Contemporary Native American Artist Rick Bartow Passes Away
The contemporary Native American art world lost a brilliant artist over the weekend. Rick Bartow, one of the nation’s most prominent contemporary Native American artists, was born in Newport, Oregon, in 1946, and is a member of the Wiyot tribe of Northern California. He graduated in 1969 from Western Oregon University with a degree in secondary arts education and served in the Vietnam War (1969-71). His work is permanently held in more than 60 public institutions in the U.S., including Yale University Art Gallery, CT; Brooklyn Museum, NY; and Peabody Essex Museum, MA. He has had 35 solo museum exhibitions and his art has been referenced in over 250 books, catalogs, and articles. In 2012, commissioned by The Smithsonian’s National Museum of the American Indian, Bartow created We Were Always Here, a monumental pair of sculptures, over 20 feet high, which was installed on the National Mall in Washington, D.C.
In August, 2016, IAIA Museum of Contemporary Native Arts (MoCNA) will open a retrospective of Rick Bartow’s work—Things You Know But Cannot Explain—curated by Jill Hartz, JSMA Executive Director, and Danielle Knapp, JSMA McCosh Associate Curator. Organized by the Jordan Schnitzer Museum of Art at the University of Oregon, the exhibition represents 40 years of work. More than 120 paintings, drawings, sculptures, and prints will be on view. Drawn from public and private collections as well as the artist’s studio, the exhibition and accompanying catalog explore themes central to the artist’s work and life: “Gesture,” “Self,” “Dialogue,” “Tradition,” and “Transformation,” as well as “New Work,” featuring exciting examples of Bartow’s production since his stroke in August 2013 that evidence a new freedom of scale and expression.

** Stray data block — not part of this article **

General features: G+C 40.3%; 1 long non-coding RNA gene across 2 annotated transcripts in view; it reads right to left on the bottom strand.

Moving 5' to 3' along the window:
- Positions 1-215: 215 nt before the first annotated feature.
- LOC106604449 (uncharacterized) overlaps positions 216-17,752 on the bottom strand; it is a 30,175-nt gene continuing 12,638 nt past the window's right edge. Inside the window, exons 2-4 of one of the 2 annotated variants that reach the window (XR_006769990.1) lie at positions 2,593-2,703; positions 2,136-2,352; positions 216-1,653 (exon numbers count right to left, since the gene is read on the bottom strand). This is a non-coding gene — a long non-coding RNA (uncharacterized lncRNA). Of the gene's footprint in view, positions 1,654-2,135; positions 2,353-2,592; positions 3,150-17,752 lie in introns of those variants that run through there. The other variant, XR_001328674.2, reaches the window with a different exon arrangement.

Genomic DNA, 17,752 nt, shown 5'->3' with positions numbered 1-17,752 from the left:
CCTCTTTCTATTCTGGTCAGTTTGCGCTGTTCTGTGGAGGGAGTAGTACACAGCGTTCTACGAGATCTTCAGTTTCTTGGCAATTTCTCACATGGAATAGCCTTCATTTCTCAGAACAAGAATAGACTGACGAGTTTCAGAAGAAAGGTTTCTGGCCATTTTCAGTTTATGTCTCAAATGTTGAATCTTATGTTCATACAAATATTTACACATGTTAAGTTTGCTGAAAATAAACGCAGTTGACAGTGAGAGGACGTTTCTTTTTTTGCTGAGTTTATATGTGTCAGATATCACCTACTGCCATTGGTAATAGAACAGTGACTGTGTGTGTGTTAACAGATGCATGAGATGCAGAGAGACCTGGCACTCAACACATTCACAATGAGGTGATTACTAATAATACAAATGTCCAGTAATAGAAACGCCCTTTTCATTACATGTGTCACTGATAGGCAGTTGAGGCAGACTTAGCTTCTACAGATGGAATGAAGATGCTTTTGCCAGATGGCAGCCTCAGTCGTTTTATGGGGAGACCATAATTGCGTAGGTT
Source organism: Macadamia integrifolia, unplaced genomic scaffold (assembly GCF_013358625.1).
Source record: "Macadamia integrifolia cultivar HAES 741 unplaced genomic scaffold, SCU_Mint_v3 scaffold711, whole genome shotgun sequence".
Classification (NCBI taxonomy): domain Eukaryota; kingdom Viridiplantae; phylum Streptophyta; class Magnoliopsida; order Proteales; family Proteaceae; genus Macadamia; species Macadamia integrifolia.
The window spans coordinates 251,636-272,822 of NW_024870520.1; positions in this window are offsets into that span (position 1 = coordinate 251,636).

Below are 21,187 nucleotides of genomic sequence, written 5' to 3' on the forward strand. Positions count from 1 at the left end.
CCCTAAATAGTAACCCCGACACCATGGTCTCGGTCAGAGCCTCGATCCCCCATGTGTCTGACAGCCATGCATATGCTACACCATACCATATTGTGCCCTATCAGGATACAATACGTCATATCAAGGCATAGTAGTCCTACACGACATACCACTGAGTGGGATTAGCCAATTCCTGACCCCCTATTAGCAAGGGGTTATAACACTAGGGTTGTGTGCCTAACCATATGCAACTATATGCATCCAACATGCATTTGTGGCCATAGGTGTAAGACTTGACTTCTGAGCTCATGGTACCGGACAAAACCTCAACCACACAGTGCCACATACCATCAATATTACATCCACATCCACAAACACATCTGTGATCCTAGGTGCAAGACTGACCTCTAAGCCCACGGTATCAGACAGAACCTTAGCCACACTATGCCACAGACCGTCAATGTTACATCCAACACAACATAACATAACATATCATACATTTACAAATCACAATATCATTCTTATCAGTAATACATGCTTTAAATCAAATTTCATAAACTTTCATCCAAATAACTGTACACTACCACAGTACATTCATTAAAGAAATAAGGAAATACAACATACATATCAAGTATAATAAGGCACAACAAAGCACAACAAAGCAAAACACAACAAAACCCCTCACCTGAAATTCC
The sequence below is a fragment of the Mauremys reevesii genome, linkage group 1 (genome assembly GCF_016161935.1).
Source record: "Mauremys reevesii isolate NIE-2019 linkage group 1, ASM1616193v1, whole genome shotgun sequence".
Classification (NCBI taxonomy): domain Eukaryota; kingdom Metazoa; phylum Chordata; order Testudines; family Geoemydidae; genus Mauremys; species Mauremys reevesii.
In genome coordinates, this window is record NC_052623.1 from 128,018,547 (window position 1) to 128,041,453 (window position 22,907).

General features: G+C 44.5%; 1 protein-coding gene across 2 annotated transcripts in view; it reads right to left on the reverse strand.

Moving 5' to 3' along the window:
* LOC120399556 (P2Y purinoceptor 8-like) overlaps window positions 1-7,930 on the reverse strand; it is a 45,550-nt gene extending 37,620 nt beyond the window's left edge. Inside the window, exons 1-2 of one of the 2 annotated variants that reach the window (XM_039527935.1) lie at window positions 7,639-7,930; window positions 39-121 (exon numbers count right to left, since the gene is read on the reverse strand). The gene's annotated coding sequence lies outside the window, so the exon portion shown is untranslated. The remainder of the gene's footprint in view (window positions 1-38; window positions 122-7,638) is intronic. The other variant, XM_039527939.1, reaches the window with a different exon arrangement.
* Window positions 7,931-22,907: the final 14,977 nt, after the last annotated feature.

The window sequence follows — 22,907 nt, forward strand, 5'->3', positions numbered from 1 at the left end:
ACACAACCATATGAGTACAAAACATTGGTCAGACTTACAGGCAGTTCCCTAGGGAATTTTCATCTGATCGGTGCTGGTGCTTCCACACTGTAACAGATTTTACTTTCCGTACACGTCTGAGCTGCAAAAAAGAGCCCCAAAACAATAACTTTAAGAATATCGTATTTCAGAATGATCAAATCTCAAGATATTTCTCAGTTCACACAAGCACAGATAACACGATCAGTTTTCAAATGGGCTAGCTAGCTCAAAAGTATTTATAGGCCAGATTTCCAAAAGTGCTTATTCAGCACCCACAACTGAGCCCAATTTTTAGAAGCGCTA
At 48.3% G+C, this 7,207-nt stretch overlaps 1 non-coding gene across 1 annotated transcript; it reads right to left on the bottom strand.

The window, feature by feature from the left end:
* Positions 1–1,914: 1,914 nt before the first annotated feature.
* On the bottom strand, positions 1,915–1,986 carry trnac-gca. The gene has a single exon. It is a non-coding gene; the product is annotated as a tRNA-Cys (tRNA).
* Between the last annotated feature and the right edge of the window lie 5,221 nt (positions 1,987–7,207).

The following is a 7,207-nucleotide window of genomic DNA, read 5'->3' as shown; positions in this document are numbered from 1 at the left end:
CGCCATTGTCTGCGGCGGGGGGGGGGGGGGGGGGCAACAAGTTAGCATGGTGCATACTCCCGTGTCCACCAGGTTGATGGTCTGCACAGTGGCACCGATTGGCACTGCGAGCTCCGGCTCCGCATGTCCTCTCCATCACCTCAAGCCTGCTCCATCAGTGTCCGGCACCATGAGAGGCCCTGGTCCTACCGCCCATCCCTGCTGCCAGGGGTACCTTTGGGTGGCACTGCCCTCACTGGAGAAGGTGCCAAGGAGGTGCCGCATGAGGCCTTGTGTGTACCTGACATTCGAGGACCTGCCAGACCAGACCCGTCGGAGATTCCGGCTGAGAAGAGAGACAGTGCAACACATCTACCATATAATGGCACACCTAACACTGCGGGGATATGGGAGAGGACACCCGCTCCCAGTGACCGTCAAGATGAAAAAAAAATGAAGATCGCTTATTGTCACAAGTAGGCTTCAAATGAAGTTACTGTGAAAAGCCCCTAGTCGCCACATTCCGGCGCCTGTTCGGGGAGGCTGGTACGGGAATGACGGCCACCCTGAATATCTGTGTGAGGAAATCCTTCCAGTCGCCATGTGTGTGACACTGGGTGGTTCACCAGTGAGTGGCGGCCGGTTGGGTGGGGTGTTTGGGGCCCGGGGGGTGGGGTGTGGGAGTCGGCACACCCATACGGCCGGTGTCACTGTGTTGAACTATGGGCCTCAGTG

Bartow’s work aims to reveal the layers of his worldview and his astonishing command of materials. “His paintings are all about relationships, how the worlds of nature, humans, and spirit connect, influence, and balance one another. Bartow is truly a master at his craft. He expertly transitions between media and techniques, and has a tremendous command of color,” says Knapp. “His knowledge of artistic, literary, and musical traditions from all over the world is balanced with the autobiographical elements he incorporates into his artwork.”
Patsy Phillips (Cherokee Nation)
IAIA Museum of Contemporary Native Arts (MoCNA)